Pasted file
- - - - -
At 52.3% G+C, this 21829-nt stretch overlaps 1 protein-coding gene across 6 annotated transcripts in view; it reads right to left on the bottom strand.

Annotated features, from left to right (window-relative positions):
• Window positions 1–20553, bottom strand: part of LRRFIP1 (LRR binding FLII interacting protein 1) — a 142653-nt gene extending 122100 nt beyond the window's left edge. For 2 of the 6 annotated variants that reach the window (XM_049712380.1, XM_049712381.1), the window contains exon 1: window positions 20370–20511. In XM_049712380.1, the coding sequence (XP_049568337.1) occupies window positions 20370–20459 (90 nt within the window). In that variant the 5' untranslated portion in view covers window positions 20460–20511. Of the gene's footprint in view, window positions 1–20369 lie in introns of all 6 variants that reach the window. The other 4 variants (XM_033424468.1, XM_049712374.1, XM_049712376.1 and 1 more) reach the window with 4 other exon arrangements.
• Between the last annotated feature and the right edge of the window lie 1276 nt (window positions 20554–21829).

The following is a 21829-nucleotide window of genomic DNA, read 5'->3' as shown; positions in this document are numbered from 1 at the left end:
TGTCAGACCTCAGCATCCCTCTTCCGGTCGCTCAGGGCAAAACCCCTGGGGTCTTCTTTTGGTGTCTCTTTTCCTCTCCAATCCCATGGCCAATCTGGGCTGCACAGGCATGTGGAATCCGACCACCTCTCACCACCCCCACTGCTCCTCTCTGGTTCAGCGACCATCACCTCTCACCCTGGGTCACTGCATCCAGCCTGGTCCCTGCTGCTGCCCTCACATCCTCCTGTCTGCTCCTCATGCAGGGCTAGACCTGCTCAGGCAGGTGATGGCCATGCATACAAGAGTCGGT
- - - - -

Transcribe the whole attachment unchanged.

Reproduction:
At 52.3% G+C, this 21829-nt stretch overlaps 1 protein-coding gene across 6 annotated transcripts in view; it reads right to left on the bottom strand.

Annotated features, from left to right (window-relative positions):
• Window positions 1–20553, bottom strand: part of LRRFIP1 (LRR binding FLII interacting protein 1) — a 142653-nt gene extending 122100 nt beyond the window's left edge. For 2 of the 6 annotated variants that reach the window (XM_049712380.1, XM_049712381.1), the window contains exon 1: window positions 20370–20511. In XM_049712380.1, the coding sequence (XP_049568337.1) occupies window positions 20370–20459 (90 nt within the window). In that variant the 5' untranslated portion in view covers window positions 20460–20511. Of the gene's footprint in view, window positions 1–20369 lie in introns of all 6 variants that reach the window. The other 4 variants (XM_033424468.1, XM_049712374.1, XM_049712376.1 and 1 more) reach the window with 4 other exon arrangements.
• Between the last annotated feature and the right edge of the window lie 1276 nt (window positions 20554–21829).

The following is a 21829-nucleotide window of genomic DNA, read 5'->3' as shown; positions in this document are numbered from 1 at the left end:
TGTCAGACCTCAGCATCCCTCTTCCGGTCGCTCAGGGCAAAACCCCTGGGGTCTTCTTTTGGTGTCTCTTTTCCTCTCCAATCCCATGGCCAATCTGGGCTGCACAGGCATGTGGAATCCGACCACCTCTCACCACCCCCACTGCTCCTCTCTGGTTCAGCGACCATCACCTCTCACCCTGGGTCACTGCATCCAGCCTGGTCCCTGCTGCTGCCCTCACATCCTCCTGTCTGCTCCTCATGCAGGGCTAGACCTGCTCAGGCAGGTGATGGCCATGCATACAAGAGTCGGT